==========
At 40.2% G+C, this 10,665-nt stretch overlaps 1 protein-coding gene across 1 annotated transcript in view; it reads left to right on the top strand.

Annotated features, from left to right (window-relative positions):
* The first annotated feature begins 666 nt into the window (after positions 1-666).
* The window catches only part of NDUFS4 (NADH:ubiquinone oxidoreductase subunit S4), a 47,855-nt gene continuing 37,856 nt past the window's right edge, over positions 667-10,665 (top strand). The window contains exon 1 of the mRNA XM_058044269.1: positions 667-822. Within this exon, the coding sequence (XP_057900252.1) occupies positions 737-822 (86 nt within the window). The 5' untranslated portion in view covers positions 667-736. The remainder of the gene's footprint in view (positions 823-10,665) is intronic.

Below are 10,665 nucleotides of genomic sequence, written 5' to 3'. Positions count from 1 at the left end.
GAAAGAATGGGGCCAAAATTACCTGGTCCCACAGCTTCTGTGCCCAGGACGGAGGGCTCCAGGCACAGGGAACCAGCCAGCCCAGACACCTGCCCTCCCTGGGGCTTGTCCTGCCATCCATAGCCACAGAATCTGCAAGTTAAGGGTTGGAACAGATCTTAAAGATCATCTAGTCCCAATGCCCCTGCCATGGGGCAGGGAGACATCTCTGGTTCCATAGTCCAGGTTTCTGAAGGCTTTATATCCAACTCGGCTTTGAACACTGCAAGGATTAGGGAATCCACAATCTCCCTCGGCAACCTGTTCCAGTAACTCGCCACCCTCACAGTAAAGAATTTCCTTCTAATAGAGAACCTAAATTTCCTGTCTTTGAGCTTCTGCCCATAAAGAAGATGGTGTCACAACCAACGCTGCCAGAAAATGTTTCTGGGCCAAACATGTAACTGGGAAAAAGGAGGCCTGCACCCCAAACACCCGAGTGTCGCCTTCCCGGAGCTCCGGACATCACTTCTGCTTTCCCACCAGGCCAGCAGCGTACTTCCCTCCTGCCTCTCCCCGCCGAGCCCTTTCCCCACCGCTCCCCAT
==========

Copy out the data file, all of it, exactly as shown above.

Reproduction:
At 40.2% G+C, this 10,665-nt stretch overlaps 1 protein-coding gene across 1 annotated transcript in view; it reads left to right on the top strand.

Annotated features, from left to right (window-relative positions):
* The first annotated feature begins 666 nt into the window (after positions 1-666).
* The window catches only part of NDUFS4 (NADH:ubiquinone oxidoreductase subunit S4), a 47,855-nt gene continuing 37,856 nt past the window's right edge, over positions 667-10,665 (top strand). The window contains exon 1 of the mRNA XM_058044269.1: positions 667-822. Within this exon, the coding sequence (XP_057900252.1) occupies positions 737-822 (86 nt within the window). The 5' untranslated portion in view covers positions 667-736. The remainder of the gene's footprint in view (positions 823-10,665) is intronic.

Below are 10,665 nucleotides of genomic sequence, written 5' to 3'. Positions count from 1 at the left end.
GAAAGAATGGGGCCAAAATTACCTGGTCCCACAGCTTCTGTGCCCAGGACGGAGGGCTCCAGGCACAGGGAACCAGCCAGCCCAGACACCTGCCCTCCCTGGGGCTTGTCCTGCCATCCATAGCCACAGAATCTGCAAGTTAAGGGTTGGAACAGATCTTAAAGATCATCTAGTCCCAATGCCCCTGCCATGGGGCAGGGAGACATCTCTGGTTCCATAGTCCAGGTTTCTGAAGGCTTTATATCCAACTCGGCTTTGAACACTGCAAGGATTAGGGAATCCACAATCTCCCTCGGCAACCTGTTCCAGTAACTCGCCACCCTCACAGTAAAGAATTTCCTTCTAATAGAGAACCTAAATTTCCTGTCTTTGAGCTTCTGCCCATAAAGAAGATGGTGTCACAACCAACGCTGCCAGAAAATGTTTCTGGGCCAAACATGTAACTGGGAAAAAGGAGGCCTGCACCCCAAACACCCGAGTGTCGCCTTCCCGGAGCTCCGGACATCACTTCTGCTTTCCCACCAGGCCAGCAGCGTACTTCCCTCCTGCCTCTCCCCGCCGAGCCCTTTCCCCACCGCTCCCCAT